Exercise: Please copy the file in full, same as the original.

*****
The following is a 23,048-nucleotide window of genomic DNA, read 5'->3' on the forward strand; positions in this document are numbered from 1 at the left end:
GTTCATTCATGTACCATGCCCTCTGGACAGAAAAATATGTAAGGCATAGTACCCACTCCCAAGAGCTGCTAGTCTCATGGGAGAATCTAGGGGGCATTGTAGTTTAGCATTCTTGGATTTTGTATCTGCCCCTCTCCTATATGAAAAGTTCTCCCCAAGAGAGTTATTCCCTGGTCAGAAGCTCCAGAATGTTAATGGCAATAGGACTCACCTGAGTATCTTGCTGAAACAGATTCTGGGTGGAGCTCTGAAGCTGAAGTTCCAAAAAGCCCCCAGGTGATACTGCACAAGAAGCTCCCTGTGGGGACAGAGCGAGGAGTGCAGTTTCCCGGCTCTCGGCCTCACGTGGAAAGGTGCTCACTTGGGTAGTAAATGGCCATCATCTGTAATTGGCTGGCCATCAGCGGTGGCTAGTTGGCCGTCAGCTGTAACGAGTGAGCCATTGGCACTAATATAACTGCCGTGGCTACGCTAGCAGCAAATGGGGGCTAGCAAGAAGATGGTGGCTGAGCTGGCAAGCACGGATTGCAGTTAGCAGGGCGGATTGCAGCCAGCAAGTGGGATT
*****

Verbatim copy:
The following is a 23,048-nucleotide window of genomic DNA, read 5'->3' on the forward strand; positions in this document are numbered from 1 at the left end:
GTTCATTCATGTACCATGCCCTCTGGACAGAAAAATATGTAAGGCATAGTACCCACTCCCAAGAGCTGCTAGTCTCATGGGAGAATCTAGGGGGCATTGTAGTTTAGCATTCTTGGATTTTGTATCTGCCCCTCTCCTATATGAAAAGTTCTCCCCAAGAGAGTTATTCCCTGGTCAGAAGCTCCAGAATGTTAATGGCAATAGGACTCACCTGAGTATCTTGCTGAAACAGATTCTGGGTGGAGCTCTGAAGCTGAAGTTCCAAAAAGCCCCCAGGTGATACTGCACAAGAAGCTCCCTGTGGGGACAGAGCGAGGAGTGCAGTTTCCCGGCTCTCGGCCTCACGTGGAAAGGTGCTCACTTGGGTAGTAAATGGCCATCATCTGTAATTGGCTGGCCATCAGCGGTGGCTAGTTGGCCGTCAGCTGTAACGAGTGAGCCATTGGCACTAATATAACTGCCGTGGCTACGCTAGCAGCAAATGGGGGCTAGCAAGAAGATGGTGGCTGAGCTGGCAAGCACGGATTGCAGTTAGCAGGGCGGATTGCAGCCAGCAAGTGGGATT